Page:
1. Computers
  2. Display Drivers
  3. Graphics Cards
  4. Memory
  5. Motherboards
  6. Processors
  7. Software
  8. Storage
  9. Operating Systems


Facebook RSS Twitter Twitter Google Plus


Phoronix Test Suite

OpenBenchmarking.org

AMD Releases Updated Catalyst Linux Graphics Driver (v14.30)

AMD

Published on 03 September 2014 09:01 AM EDT
Written by Michael Larabel in AMD
31 Comments

Those dependent upon AMD's proprietary Linux graphics driver have a new Catalyst update to play with today.

Launched yesterday by AMD was the Radeon R9 285 "Tonga" graphics card, a GPU that's derived from their Tahiti GPU core. The Radeon R9 285 has a $249 price point and comes in 2GB and 4GB GDDR5 versions. Unfortunately we weren't seeded with any Radeon R9 285 so don't know how well this new Rx 200 series graphics card works under Linux, but they released a Catalyst update that appears to support the new hardware for Linux users.

AMD Releases Updated Catalyst Linux Graphics Driver (v14.30)


AMD put out the "Catalyst Software Suite for AMD Radeon R9 285" for Windows and Linux. While it's aimed for the R9 285, the driver will work with any supported Radeon GPU. Besides enabling the R9 285 Tonga, there's a bump in the OpenGL support so hopefully it will end up working out better for Linux gamers wishing to play the latest titles on Steam. I'll be putting this new AMD Linux driver through its paces later today on some other GPUs.

In terms of how well the Radeon R9 285 works with the open-source RadeonSI Gallium3D driver, I have no clue at this stage and haven't seen any chatter of anyone attempting such. Seeing as Tonga is derived from Tahiti, it probably should work like the other Rx 200 series GPUs on the open-source Linux driver -- assuming the PCI IDs are present. We'll probably have a clearer picture if the R9 285 works on the open-source AMD driver in the days ahead.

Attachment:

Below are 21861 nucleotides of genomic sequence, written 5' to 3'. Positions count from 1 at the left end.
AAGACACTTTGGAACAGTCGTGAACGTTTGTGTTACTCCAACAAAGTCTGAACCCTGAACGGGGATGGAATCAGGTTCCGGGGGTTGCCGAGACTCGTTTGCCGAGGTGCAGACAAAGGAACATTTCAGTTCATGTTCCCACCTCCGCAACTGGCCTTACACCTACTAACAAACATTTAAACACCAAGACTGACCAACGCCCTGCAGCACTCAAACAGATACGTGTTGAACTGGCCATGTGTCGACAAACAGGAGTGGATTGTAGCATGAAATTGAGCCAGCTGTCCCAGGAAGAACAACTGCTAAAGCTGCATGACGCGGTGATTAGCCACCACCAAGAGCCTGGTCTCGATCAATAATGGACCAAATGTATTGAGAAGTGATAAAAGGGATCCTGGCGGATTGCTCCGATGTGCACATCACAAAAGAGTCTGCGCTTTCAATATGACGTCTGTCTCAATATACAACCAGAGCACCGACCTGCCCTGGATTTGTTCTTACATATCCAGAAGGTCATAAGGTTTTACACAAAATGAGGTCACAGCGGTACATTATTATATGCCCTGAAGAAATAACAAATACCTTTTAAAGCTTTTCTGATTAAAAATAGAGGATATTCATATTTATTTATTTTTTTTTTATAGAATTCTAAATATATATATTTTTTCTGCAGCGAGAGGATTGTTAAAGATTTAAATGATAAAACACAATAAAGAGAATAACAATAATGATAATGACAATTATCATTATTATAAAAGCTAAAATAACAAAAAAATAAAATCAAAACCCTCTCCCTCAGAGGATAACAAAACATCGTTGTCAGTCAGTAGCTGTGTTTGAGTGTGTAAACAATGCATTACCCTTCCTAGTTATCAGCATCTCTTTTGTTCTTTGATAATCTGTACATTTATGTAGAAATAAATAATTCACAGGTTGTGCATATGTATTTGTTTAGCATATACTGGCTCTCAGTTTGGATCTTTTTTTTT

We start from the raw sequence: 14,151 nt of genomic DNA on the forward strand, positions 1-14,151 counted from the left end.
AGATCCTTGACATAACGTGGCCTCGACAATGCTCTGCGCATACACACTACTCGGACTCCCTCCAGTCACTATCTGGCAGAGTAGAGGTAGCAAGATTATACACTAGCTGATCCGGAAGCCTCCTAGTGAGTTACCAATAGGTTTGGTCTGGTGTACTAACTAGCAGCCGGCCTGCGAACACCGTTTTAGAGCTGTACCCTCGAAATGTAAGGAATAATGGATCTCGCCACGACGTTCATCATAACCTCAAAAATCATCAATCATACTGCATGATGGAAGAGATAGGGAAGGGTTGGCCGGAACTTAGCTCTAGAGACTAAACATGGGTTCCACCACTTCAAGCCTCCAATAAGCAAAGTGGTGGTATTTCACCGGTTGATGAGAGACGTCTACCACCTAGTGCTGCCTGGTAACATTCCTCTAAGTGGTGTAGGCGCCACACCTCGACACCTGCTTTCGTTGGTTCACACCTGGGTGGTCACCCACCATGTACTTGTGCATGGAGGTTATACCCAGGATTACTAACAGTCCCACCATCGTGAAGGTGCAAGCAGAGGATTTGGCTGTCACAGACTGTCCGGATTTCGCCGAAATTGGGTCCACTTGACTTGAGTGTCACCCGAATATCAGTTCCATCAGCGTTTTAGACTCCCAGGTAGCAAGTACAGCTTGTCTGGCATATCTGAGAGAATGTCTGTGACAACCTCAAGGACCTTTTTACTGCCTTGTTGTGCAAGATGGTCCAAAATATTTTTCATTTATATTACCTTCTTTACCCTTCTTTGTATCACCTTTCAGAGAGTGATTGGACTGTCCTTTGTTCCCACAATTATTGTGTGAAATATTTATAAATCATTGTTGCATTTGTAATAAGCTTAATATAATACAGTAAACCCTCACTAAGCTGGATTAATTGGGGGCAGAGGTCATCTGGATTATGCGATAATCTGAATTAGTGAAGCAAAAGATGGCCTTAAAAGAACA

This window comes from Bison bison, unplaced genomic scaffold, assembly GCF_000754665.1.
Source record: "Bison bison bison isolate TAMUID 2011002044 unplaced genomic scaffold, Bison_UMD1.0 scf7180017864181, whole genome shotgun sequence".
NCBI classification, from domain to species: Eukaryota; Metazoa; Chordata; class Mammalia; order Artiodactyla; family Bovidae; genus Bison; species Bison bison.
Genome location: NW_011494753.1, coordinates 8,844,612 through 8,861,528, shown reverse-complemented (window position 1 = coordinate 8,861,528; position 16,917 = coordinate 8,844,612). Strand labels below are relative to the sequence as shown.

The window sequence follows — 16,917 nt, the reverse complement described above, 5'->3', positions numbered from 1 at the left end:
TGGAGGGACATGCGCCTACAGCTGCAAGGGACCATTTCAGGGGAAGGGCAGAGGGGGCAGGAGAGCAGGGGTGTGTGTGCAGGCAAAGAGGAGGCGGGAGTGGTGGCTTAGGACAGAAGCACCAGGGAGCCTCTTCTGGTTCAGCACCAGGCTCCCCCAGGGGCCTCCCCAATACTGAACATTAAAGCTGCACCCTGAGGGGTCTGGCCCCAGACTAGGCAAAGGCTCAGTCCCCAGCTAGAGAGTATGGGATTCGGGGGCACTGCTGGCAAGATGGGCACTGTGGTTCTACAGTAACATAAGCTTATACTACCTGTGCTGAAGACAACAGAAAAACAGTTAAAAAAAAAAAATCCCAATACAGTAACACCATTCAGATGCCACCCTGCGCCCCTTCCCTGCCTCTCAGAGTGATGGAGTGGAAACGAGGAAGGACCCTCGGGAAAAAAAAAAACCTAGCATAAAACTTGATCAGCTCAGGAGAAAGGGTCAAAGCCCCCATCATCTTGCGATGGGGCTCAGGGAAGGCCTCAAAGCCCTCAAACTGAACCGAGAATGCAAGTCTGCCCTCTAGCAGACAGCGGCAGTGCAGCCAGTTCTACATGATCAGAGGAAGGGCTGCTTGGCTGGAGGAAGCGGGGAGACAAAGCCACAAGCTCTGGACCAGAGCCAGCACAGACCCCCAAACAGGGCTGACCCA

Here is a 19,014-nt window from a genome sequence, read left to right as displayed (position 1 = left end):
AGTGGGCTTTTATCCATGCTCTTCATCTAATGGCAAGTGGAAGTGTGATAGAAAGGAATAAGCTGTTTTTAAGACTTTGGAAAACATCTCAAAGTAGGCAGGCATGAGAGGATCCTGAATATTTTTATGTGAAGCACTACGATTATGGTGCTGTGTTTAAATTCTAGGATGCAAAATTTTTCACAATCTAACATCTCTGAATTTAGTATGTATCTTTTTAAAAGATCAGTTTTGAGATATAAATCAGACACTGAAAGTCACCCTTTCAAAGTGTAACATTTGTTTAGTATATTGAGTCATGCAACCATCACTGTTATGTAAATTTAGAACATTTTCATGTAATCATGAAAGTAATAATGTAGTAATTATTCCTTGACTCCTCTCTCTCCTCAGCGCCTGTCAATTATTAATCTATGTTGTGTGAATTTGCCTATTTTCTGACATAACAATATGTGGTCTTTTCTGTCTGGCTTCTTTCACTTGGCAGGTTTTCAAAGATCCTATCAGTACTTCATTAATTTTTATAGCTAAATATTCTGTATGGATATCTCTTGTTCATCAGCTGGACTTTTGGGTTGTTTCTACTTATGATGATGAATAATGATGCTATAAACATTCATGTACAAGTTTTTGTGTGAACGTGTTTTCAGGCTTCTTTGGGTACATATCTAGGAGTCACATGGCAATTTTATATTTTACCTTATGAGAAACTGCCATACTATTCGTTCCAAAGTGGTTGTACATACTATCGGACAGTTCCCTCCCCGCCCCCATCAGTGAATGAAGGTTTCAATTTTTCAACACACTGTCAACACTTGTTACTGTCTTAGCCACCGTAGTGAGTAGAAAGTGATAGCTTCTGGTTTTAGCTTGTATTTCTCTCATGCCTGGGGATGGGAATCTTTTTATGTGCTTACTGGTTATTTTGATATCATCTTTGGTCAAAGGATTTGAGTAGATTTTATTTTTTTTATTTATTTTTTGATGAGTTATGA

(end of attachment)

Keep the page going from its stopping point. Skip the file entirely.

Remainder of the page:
The new Catalyst Linux update can be found from this support page.

About The Author
Michael Larabel is the principal author of Phoronix.com and founded the web-site in 2004 with a focus on enriching the Linux hardware experience and being the largest web-site devoted to Linux hardware reviews, particularly for products relevant to Linux gamers and enthusiasts but also commonly reviewing servers/workstations and embedded Linux devices. Michael has written more than 10,000 articles covering the state of Linux hardware support, Linux performance, graphics hardware drivers, and other topics. Michael is also the lead developer of the Phoronix Test Suite, Phoromatic, and OpenBenchmarking.org automated testing software. He can be followed via and or contacted via .
Latest Linux Hardware Reviews
  1. NVIDIA GeForce GTX 980: The Best GPU For Linux Gamers
  2. ROCCAT LUA: A Linux-Friendly Gaming Mouse
  3. Cheetah Mounts: The Affordable Way To Put Your TV On The Wall
  4. Scythe Mugen MAX
Latest Linux Articles
  1. Preview: Radeon Gallium3D Performance For CS:GO On Linux
  2. XWayland Linux Gaming Performance With GNOME Wayland On Fedora 21
  3. EXT4/Btrfs/XFS/F2FS Benchmarks On Linux 3.17
  4. Fedora 21 Alpha First Impressions: It's Great
Latest Linux News
  1. KDE Plasma 5.1 Now In Beta
  2. Systemd & Debian Were Most Popular In September
  3. Microsoft Announces... Windows 10 With A Start Menu
  4. Borderlands 2 Launches On Steam For Linux
  5. Debian Jessie Might Get Rid Of The kFreeBSD Port
  6. Fedora Might Try A New Scheduling Strategy For Its Releases
  7. AMD's Catalyst Working On A GLSL Shader Cache
  8. OpenMP 4.0 Offloading Is Closer For GCC 5
  9. Wayland Presentation Extension Added To Weston
  10. Intel Skylake Support Rolls Out To Mesa's DRM
Latest Forum Discussions
  1. FSF Issues Statement On Shellshock Bash Vulnerability
  2. Updated and Optimized Ubuntu Free Graphics Drivers
  3. X.Org Women Outreach Program Only Turns Up Two Applicants So Far
  4. New Group Calls For Boycotting Systemd
  5. X.Org Is Looking For Some Female Help
  6. Advertisements On Phoronix
  7. NVIDIA Alerts Nouveau: They're Starting To Sign/Validate GPU Firmware Images
  8. Take the Steam Survey results with a grain of salt. It is flawed.